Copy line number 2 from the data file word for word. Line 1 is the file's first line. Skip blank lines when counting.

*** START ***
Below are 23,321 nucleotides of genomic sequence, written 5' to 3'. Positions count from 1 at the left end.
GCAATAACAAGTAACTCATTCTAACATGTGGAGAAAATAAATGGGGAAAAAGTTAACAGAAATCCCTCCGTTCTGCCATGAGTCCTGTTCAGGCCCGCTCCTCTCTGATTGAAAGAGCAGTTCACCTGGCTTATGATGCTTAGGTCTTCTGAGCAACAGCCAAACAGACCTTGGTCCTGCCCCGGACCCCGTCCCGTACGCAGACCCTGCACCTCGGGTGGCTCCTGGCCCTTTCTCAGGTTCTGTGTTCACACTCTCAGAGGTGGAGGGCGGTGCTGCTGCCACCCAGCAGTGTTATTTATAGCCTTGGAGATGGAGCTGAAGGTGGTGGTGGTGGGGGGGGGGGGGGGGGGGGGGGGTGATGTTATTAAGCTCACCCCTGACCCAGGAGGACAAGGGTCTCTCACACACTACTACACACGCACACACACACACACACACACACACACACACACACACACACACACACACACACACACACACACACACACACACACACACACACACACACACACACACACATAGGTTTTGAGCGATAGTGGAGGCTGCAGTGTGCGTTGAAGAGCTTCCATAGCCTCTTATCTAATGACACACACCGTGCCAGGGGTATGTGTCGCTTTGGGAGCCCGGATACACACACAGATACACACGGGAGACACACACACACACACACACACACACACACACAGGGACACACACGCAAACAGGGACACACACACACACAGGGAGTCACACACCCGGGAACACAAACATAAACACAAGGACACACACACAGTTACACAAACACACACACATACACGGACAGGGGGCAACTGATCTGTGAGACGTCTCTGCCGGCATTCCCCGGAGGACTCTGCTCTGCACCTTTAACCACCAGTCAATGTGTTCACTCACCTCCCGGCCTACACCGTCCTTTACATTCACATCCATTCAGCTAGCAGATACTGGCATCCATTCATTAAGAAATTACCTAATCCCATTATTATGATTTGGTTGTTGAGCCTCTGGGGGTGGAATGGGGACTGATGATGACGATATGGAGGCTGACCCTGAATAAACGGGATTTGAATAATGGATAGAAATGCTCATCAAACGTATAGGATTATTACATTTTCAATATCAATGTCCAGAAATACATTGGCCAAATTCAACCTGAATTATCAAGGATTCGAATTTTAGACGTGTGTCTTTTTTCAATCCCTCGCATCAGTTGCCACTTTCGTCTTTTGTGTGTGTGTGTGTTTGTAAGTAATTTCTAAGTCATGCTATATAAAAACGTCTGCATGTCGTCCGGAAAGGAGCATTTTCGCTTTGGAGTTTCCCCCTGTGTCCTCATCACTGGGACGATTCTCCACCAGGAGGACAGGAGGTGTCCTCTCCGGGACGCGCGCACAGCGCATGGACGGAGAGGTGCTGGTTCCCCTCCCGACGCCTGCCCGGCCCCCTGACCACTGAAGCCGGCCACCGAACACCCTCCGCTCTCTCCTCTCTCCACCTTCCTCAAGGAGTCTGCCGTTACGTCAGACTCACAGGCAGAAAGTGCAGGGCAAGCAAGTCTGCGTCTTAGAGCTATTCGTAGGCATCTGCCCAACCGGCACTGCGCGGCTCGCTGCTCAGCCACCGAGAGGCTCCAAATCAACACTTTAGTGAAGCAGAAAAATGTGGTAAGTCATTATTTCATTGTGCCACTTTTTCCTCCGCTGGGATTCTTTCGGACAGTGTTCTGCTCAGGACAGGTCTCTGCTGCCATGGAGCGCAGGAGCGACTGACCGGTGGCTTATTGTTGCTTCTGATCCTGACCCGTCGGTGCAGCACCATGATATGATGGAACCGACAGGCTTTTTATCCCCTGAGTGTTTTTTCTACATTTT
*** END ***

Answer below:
GCAATAACAAGTAACTCATTCTAACATGTGGAGAAAATAAATGGGGAAAAAGTTAACAGAAATCCCTCCGTTCTGCCATGAGTCCTGTTCAGGCCCGCTCCTCTCTGATTGAAAGAGCAGTTCACCTGGCTTATGATGCTTAGGTCTTCTGAGCAACAGCCAAACAGACCTTGGTCCTGCCCCGGACCCCGTCCCGTACGCAGACCCTGCACCTCGGGTGGCTCCTGGCCCTTTCTCAGGTTCTGTGTTCACACTCTCAGAGGTGGAGGGCGGTGCTGCTGCCACCCAGCAGTGTTATTTATAGCCTTGGAGATGGAGCTGAAGGTGGTGGTGGTGGGGGGGGGGGGGGGGGGGGGGGGTGATGTTATTAAGCTCACCCCTGACCCAGGAGGACAAGGGTCTCTCACACACTACTACACACGCACACACACACACACACACACACACACACACACACACACACACACACACACACACACACACACACACACACACACACACACACACACACACACACACACATAGGTTTTGAGCGATAGTGGAGGCTGCAGTGTGCGTTGAAGAGCTTCCATAGCCTCTTATCTAATGACACACACCGTGCCAGGGGTATGTGTCGCTTTGGGAGCCCGGATACACACACAGATACACACGGGAGACACACACACACACACACACACACACACACACAGGGACACACACGCAAACAGGGACACACACACACACAGGGAGTCACACACCCGGGAACACAAACATAAACACAAGGACACACACACAGTTACACAAACACACACACATACACGGACAGGGGGCAACTGATCTGTGAGACGTCTCTGCCGGCATTCCCCGGAGGACTCTGCTCTGCACCTTTAACCACCAGTCAATGTGTTCACTCACCTCCCGGCCTACACCGTCCTTTACATTCACATCCATTCAGCTAGCAGATACTGGCATCCATTCATTAAGAAATTACCTAATCCCATTATTATGATTTGGTTGTTGAGCCTCTGGGGGTGGAATGGGGACTGATGATGACGATATGGAGGCTGACCCTGAATAAACGGGATTTGAATAATGGATAGAAATGCTCATCAAACGTATAGGATTATTACATTTTCAATATCAATGTCCAGAAATACATTGGCCAAATTCAACCTGAATTATCAAGGATTCGAATTTTAGACGTGTGTCTTTTTTCAATCCCTCGCATCAGTTGCCACTTTCGTCTTTTGTGTGTGTGTGTGTTTGTAAGTAATTTCTAAGTCATGCTATATAAAAACGTCTGCATGTCGTCCGGAAAGGAGCATTTTCGCTTTGGAGTTTCCCCCTGTGTCCTCATCACTGGGACGATTCTCCACCAGGAGGACAGGAGGTGTCCTCTCCGGGACGCGCGCACAGCGCATGGACGGAGAGGTGCTGGTTCCCCTCCCGACGCCTGCCCGGCCCCCTGACCACTGAAGCCGGCCACCGAACACCCTCCGCTCTCTCCTCTCTCCACCTTCCTCAAGGAGTCTGCCGTTACGTCAGACTCACAGGCAGAAAGTGCAGGGCAAGCAAGTCTGCGTCTTAGAGCTATTCGTAGGCATCTGCCCAACCGGCACTGCGCGGCTCGCTGCTCAGCCACCGAGAGGCTCCAAATCAACACTTTAGTGAAGCAGAAAAATGTGGTAAGTCATTATTTCATTGTGCCACTTTTTCCTCCGCTGGGATTCTTTCGGACAGTGTTCTGCTCAGGACAGGTCTCTGCTGCCATGGAGCGCAGGAGCGACTGACCGGTGGCTTATTGTTGCTTCTGATCCTGACCCGTCGGTGCAGCACCATGATATGATGGAACCGACAGGCTTTTTATCCCCTGAGTGTTTTTTCTACATTTT